Suntory Highball: Social Media Helps Boost Japan’s Whisky Industry

Suntory highball

Suntory highball (C)ITmedia

Do you know a highball? It’s a cocktail mixing whisky with seltzer in a glass with a lemon slice and ice. Though whisky was not my preferred drink, it has been my favorite since a highball campaign by a Japanese whisky company.

In 2008, Suntory, a leading Japanese beverage company, launched a highball campaign that included social media. This is regarded as one of the most successful cross-media campaigns in Japan, boosting my country’s flagging whisky industry.

As Charlene Li and Josh Bernhoff say in the book, Groundswell, there are four key elements to raise public awareness and change their behavior–viral videos, social networks, blogs and communities. Using these elements, Suntory has created a highball boom and saved Japan’s whisky industry.

YouTube Videos

As Li and Bernhoff state in Groundswell, “Viral videos are best for punching through the noise.” Suntory has uploaded a series of highball commercials on TV featuring popular Japanese models and actresses on YouTube since 2008 (here is an example). In the meantime, the company has launched its official YouTube site showing how to make a delicious highball (Japanese language only). This cross-media strategy has successfully expanded viewership,  raising public awareness.

Highball Map

Suntory has launched its own website–Highball map (Japanese only)–to enable highball fans to introduce their favorite izakayas, Japanese-style restaurants and pubs, where people can enjoy the whisky-soda mix, and to share their experiences. On the webpage, users can respond to questionnaires from Suntory, helping the company monitor customers’ voices.

Social media

In addition to Facebook and Twitter (Japanese only), the whisky company created a blog (Japanese only) to connect and directly talk with customers. Blog posts featuring such topics as manufacturing processes and distiller tours allow whisky fans not only to understand the complicated processes but also to see inside distillers without actually being there. The website helps foster brand loyalty among the audience, using the groundswell to spread positive messages.

The cross-media campaign has brought great success as follows:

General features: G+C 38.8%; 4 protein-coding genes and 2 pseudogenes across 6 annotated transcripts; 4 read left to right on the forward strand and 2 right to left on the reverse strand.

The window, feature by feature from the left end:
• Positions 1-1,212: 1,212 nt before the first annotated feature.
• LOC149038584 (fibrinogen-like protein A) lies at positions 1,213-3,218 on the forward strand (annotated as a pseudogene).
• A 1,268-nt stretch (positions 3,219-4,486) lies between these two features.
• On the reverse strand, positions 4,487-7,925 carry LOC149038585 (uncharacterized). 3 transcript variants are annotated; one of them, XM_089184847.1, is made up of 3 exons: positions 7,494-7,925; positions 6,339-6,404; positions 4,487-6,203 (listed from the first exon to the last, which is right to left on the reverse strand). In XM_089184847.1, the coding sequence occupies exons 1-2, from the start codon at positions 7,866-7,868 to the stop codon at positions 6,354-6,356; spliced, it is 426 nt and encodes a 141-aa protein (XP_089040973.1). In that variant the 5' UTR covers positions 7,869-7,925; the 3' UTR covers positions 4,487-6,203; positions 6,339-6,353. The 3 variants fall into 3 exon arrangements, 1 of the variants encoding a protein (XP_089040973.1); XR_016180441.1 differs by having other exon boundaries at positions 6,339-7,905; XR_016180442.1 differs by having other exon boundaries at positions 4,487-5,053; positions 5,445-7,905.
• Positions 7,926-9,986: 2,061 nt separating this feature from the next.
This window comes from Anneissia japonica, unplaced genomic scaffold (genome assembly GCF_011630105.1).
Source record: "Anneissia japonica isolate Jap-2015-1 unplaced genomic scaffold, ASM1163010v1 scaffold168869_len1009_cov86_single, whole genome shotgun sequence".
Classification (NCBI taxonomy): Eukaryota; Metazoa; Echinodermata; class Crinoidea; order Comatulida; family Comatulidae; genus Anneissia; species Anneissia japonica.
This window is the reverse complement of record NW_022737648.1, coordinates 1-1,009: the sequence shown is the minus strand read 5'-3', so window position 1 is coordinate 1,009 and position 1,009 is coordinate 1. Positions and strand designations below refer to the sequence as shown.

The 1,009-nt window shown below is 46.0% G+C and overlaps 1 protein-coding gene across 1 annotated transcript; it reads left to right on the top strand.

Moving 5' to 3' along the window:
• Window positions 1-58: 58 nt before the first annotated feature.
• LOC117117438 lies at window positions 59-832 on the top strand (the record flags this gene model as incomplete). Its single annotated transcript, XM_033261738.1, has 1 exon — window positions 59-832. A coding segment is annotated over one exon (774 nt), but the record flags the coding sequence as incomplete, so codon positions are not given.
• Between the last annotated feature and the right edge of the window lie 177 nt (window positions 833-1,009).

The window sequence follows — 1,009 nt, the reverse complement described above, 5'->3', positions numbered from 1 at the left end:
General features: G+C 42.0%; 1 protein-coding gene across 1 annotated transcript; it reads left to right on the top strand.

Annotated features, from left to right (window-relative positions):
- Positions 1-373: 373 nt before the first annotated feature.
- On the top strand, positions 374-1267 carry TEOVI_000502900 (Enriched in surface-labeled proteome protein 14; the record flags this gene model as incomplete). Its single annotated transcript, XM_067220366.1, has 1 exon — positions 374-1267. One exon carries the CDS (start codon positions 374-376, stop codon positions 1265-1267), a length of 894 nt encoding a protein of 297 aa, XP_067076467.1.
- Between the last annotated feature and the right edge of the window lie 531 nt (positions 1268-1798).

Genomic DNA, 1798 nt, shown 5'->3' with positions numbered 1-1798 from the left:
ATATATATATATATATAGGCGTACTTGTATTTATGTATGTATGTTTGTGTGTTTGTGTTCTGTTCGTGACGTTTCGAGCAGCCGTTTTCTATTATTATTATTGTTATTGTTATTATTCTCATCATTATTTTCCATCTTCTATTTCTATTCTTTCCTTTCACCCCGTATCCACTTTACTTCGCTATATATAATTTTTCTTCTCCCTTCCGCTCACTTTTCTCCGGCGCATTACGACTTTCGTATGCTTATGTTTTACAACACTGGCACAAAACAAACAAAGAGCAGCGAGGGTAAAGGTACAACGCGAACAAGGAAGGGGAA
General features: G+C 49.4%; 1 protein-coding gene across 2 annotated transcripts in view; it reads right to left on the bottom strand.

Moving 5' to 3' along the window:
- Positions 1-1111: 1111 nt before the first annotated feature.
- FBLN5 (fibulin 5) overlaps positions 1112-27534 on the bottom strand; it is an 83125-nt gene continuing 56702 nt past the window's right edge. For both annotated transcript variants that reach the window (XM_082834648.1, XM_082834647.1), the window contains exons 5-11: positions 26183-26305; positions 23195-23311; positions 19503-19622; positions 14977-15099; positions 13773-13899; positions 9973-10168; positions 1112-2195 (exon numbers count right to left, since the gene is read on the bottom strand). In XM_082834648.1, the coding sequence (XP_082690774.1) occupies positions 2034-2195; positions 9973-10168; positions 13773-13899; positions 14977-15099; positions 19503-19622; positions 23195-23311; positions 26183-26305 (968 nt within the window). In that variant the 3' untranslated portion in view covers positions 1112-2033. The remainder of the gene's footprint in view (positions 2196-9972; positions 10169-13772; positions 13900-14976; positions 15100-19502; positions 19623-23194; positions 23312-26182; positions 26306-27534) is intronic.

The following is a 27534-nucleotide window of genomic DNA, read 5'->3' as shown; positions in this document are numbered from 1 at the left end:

・Within one year after the launch of the campaign, the number of izakayas serving
Suntory highball increased tenfold (from 6,200 to 58,000).
・In the meantime, sales of Suntory whisky increased by 24%.
・Similarly, the entire whiskey market in Japan expanded by 9%. The campaign
triggered a significant rebound in the industry that had been shrinking for 25 years.

(The data is from IT media (Japanese only).)

The combination of online (viral videos, Highball map and social media) and offline (customers’ experiences in izakayas) interaction has successfully created the image that the highball is cool. As Brian Solis says, “Brands are no longer created, they’re co-created.” Two-way communication, based on cross-media strategies using customers’ experiences, shows positive impact on impressions and decisions among the public.

So, how about enjoying a cool highball tonight? (I surely will!)

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Lady “Kaga”: The Power of Association

As my NYU classmate in the PR program, Nadia Mostafa, mentioned in her blog post, creating a context that ties a small local organization with existing centers of media attention is one of the most effective and successful strategies for PR campaigns.

A similar PR practice can be seen in my country, Japan. One of the visible examples is the “Lady Kaga” (not “Gaga”) campaign. Kaga is a small town in western Japan famous for onsen (hot springs). To reenergize the tourism business hammered by the March 11 earthquake and tsunami, the town launched a promotional campaign capitalizing on the similarity of the town’s name (Kaga) to the name of the American celebrity (Gaga) last fall. Ryokan (Japanese traditional inns) distribute posters, update their Facebook pages, and post promotional videos on YouTube that feature Kaga ryokan staff members, including geisha dancing to the music of Lady Gaga.